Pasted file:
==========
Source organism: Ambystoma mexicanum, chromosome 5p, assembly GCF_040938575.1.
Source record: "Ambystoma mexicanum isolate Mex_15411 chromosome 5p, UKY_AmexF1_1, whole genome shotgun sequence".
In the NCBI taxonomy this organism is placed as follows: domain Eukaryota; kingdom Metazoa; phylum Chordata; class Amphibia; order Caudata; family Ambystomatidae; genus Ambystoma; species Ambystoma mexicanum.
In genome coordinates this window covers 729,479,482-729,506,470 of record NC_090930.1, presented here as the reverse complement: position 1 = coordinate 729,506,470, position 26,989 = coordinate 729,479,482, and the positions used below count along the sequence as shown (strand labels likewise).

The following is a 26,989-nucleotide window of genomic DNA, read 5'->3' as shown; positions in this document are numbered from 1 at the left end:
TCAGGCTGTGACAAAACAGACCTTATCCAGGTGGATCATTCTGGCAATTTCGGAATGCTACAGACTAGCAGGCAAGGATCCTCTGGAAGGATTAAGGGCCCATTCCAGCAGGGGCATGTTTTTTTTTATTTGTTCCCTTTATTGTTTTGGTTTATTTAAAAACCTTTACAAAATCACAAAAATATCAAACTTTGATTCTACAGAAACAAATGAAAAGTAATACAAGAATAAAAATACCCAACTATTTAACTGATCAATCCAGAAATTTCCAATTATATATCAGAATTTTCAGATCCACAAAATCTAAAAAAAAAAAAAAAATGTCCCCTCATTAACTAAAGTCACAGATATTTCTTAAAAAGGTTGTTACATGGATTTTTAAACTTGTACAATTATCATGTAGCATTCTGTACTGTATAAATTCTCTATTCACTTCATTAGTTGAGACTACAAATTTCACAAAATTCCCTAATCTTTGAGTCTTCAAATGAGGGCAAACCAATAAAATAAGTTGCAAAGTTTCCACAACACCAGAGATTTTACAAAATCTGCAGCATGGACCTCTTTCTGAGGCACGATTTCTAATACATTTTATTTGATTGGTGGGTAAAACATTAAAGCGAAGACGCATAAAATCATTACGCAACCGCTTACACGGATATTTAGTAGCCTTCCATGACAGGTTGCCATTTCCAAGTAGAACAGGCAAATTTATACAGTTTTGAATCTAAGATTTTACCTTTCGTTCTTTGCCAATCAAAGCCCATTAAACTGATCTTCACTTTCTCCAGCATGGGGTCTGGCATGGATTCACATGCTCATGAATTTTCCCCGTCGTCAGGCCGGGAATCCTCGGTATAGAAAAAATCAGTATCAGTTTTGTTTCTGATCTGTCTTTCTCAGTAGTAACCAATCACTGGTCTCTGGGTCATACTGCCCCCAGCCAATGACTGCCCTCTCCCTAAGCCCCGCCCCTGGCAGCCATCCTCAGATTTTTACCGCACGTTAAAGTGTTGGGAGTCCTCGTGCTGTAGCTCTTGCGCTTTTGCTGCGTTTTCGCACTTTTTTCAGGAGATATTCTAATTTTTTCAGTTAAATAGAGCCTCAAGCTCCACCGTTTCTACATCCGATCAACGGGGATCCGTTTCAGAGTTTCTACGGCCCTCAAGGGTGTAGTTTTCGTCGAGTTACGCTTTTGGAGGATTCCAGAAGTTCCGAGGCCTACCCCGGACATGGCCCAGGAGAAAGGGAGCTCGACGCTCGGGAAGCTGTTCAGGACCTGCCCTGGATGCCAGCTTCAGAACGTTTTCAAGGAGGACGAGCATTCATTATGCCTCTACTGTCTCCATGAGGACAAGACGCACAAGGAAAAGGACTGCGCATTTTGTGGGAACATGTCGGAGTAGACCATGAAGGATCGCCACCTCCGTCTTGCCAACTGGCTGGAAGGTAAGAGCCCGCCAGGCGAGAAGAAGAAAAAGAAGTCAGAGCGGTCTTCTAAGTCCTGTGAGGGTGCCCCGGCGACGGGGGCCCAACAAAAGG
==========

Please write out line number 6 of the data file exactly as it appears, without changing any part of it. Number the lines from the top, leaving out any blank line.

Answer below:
TCAGGCTGTGACAAAACAGACCTTATCCAGGTGGATCATTCTGGCAATTTCGGAATGCTACAGACTAGCAGGCAAGGATCCTCTGGAAGGATTAAGGGCCCATTCCAGCAGGGGCATGTTTTTTTTTATTTGTTCCCTTTATTGTTTTGGTTTATTTAAAAACCTTTACAAAATCACAAAAATATCAAACTTTGATTCTACAGAAACAAATGAAAAGTAATACAAGAATAAAAATACCCAACTATTTAACTGATCAATCCAGAAATTTCCAATTATATATCAGAATTTTCAGATCCACAAAATCTAAAAAAAAAAAAAAAATGTCCCCTCATTAACTAAAGTCACAGATATTTCTTAAAAAGGTTGTTACATGGATTTTTAAACTTGTACAATTATCATGTAGCATTCTGTACTGTATAAATTCTCTATTCACTTCATTAGTTGAGACTACAAATTTCACAAAATTCCCTAATCTTTGAGTCTTCAAATGAGGGCAAACCAATAAAATAAGTTGCAAAGTTTCCACAACACCAGAGATTTTACAAAATCTGCAGCATGGACCTCTTTCTGAGGCACGATTTCTAATACATTTTATTTGATTGGTGGGTAAAACATTAAAGCGAAGACGCATAAAATCATTACGCAACCGCTTACACGGATATTTAGTAGCCTTCCATGACAGGTTGCCATTTCCAAGTAGAACAGGCAAATTTATACAGTTTTGAATCTAAGATTTTACCTTTCGTTCTTTGCCAATCAAAGCCCATTAAACTGATCTTCACTTTCTCCAGCATGGGGTCTGGCATGGATTCACATGCTCATGAATTTTCCCCGTCGTCAGGCCGGGAATCCTCGGTATAGAAAAAATCAGTATCAGTTTTGTTTCTGATCTGTCTTTCTCAGTAGTAACCAATCACTGGTCTCTGGGTCATACTGCCCCCAGCCAATGACTGCCCTCTCCCTAAGCCCCGCCCCTGGCAGCCATCCTCAGATTTTTACCGCACGTTAAAGTGTTGGGAGTCCTCGTGCTGTAGCTCTTGCGCTTTTGCTGCGTTTTCGCACTTTTTTCAGGAGATATTCTAATTTTTTCAGTTAAATAGAGCCTCAAGCTCCACCGTTTCTACATCCGATCAACGGGGATCCGTTTCAGAGTTTCTACGGCCCTCAAGGGTGTAGTTTTCGTCGAGTTACGCTTTTGGAGGATTCCAGAAGTTCCGAGGCCTACCCCGGACATGGCCCAGGAGAAAGGGAGCTCGACGCTCGGGAAGCTGTTCAGGACCTGCCCTGGATGCCAGCTTCAGAACGTTTTCAAGGAGGACGAGCATTCATTATGCCTCTACTGTCTCCATGAGGACAAGACGCACAAGGAAAAGGACTGCGCATTTTGTGGGAACATGTCGGAGTAGACCATGAAGGATCGCCACCTCCGTCTTGCCAACTGGCTGGAAGGTAAGAGCCCGCCAGGCGAGAAGAAGAAAAAGAAGTCAGAGCGGTCTTCTAAGTCCTGTGAGGGTGCCCCGGCGACGGGGGCCCAACAAAAGG